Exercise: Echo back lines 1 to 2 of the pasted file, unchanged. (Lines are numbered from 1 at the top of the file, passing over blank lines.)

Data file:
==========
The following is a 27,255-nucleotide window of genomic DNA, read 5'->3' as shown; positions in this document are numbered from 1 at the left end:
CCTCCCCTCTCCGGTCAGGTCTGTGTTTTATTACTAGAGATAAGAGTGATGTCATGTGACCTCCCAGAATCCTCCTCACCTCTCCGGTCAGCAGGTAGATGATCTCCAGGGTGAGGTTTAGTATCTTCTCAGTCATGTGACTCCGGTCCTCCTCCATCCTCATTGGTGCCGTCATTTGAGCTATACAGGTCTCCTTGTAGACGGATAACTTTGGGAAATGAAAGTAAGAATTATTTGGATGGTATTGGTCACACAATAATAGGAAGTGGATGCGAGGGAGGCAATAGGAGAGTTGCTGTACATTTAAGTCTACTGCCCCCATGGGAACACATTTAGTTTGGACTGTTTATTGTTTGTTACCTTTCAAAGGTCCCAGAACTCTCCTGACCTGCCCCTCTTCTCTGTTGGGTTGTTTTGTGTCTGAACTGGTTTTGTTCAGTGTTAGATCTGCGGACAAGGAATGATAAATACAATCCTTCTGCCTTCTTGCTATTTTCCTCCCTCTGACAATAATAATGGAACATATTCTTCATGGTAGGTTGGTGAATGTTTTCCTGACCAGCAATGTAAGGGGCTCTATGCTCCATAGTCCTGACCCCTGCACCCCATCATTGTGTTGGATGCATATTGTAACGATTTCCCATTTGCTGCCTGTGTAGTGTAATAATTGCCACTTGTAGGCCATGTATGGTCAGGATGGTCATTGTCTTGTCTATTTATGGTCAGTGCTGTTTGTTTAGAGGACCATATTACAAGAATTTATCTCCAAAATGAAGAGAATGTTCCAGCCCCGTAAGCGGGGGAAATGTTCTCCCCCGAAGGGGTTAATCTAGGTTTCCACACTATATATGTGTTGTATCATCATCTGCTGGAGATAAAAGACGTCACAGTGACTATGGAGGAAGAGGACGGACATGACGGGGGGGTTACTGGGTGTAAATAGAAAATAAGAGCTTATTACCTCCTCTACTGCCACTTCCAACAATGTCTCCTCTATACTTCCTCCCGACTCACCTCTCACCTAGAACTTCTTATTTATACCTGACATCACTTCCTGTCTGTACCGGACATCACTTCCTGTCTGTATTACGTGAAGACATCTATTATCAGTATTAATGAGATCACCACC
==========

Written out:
The following is a 27,255-nucleotide window of genomic DNA, read 5'->3' as shown; positions in this document are numbered from 1 at the left end:
CCTCCCCTCTCCGGTCAGGTCTGTGTTTTATTACTAGAGATAAGAGTGATGTCATGTGACCTCCCAGAATCCTCCTCACCTCTCCGGTCAGCAGGTAGATGATCTCCAGGGTGAGGTTTAGTATCTTCTCAGTCATGTGACTCCGGTCCTCCTCCATCCTCATTGGTGCCGTCATTTGAGCTATACAGGTCTCCTTGTAGACGGATAACTTTGGGAAATGAAAGTAAGAATTATTTGGATGGTATTGGTCACACAATAATAGGAAGTGGATGCGAGGGAGGCAATAGGAGAGTTGCTGTACATTTAAGTCTACTGCCCCCATGGGAACACATTTAGTTTGGACTGTTTATTGTTTGTTACCTTTCAAAGGTCCCAGAACTCTCCTGACCTGCCCCTCTTCTCTGTTGGGTTGTTTTGTGTCTGAACTGGTTTTGTTCAGTGTTAGATCTGCGGACAAGGAATGATAAATACAATCCTTCTGCCTTCTTGCTATTTTCCTCCCTCTGACAATAATAATGGAACATATTCTTCATGGTAGGTTGGTGAATGTTTTCCTGACCAGCAATGTAAGGGGCTCTATGCTCCATAGTCCTGACCCCTGCACCCCATCATTGTGTTGGATGCATATTGTAACGATTTCCCATTTGCTGCCTGTGTAGTGTAATAATTGCCACTTGTAGGCCATGTATGGTCAGGATGGTCATTGTCTTGTCTATTTATGGTCAGTGCTGTTTGTTTAGAGGACCATATTACAAGAATTTATCTCCAAAATGAAGAGAATGTTCCAGCCCCGTAAGCGGGGGAAATGTTCTCCCCCGAAGGGGTTAATCTAGGTTTCCACACTATATATGTGTTGTATCATCATCTGCTGGAGATAAAAGACGTCACAGTGACTATGGAGGAAGAGGACGGACATGACGGGGGGGTTACTGGGTGTAAATAGAAAATAAGAGCTTATTACCTCCTCTACTGCCACTTCCAACAATGTCTCCTCTATACTTCCTCCCGACTCACCTCTCACCTAGAACTTCTTATTTATACCTGACATCACTTCCTGTCTGTACCGGACATCACTTCCTGTCTGTATTACGTGAAGACATCTATTATCAGTATTAATGAGATCACCACC